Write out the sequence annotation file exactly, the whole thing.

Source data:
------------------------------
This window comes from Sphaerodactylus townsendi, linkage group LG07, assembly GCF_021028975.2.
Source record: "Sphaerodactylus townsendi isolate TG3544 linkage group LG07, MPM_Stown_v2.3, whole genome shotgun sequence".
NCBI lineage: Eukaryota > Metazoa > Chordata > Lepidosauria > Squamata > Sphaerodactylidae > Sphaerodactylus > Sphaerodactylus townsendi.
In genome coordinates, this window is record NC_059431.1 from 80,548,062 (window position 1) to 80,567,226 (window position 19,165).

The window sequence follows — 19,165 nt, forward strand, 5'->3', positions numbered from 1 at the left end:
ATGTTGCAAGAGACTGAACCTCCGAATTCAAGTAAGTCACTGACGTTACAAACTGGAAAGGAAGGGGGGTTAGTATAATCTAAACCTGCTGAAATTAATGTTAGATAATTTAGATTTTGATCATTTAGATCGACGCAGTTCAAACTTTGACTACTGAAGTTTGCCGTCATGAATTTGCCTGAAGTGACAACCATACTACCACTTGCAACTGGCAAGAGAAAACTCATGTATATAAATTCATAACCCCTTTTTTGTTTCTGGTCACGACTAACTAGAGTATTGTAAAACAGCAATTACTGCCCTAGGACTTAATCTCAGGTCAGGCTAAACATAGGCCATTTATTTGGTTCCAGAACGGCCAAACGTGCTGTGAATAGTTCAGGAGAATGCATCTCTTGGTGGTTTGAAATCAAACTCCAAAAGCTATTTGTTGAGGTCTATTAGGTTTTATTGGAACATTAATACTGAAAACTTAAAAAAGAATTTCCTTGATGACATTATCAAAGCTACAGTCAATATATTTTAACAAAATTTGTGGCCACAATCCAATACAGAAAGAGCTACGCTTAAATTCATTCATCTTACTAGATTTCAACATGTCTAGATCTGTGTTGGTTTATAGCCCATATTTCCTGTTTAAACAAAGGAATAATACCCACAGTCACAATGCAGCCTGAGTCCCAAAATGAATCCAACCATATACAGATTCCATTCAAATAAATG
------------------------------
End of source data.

This window comes from Sphaerodactylus townsendi, linkage group LG07, assembly GCF_021028975.2.
Source record: "Sphaerodactylus townsendi isolate TG3544 linkage group LG07, MPM_Stown_v2.3, whole genome shotgun sequence".
NCBI lineage: Eukaryota > Metazoa > Chordata > Lepidosauria > Squamata > Sphaerodactylidae > Sphaerodactylus > Sphaerodactylus townsendi.
In genome coordinates, this window is record NC_059431.1 from 80,548,062 (window position 1) to 80,567,226 (window position 19,165).

The window sequence follows — 19,165 nt, forward strand, 5'->3', positions numbered from 1 at the left end:
ATGTTGCAAGAGACTGAACCTCCGAATTCAAGTAAGTCACTGACGTTACAAACTGGAAAGGAAGGGGGGTTAGTATAATCTAAACCTGCTGAAATTAATGTTAGATAATTTAGATTTTGATCATTTAGATCGACGCAGTTCAAACTTTGACTACTGAAGTTTGCCGTCATGAATTTGCCTGAAGTGACAACCATACTACCACTTGCAACTGGCAAGAGAAAACTCATGTATATAAATTCATAACCCCTTTTTTGTTTCTGGTCACGACTAACTAGAGTATTGTAAAACAGCAATTACTGCCCTAGGACTTAATCTCAGGTCAGGCTAAACATAGGCCATTTATTTGGTTCCAGAACGGCCAAACGTGCTGTGAATAGTTCAGGAGAATGCATCTCTTGGTGGTTTGAAATCAAACTCCAAAAGCTATTTGTTGAGGTCTATTAGGTTTTATTGGAACATTAATACTGAAAACTTAAAAAAGAATTTCCTTGATGACATTATCAAAGCTACAGTCAATATATTTTAACAAAATTTGTGGCCACAATCCAATACAGAAAGAGCTACGCTTAAATTCATTCATCTTACTAGATTTCAACATGTCTAGATCTGTGTTGGTTTATAGCCCATATTTCCTGTTTAAACAAAGGAATAATACCCACAGTCACAATGCAGCCTGAGTCCCAAAATGAATCCAACCATATACAGATTCCATTCAAATAAATG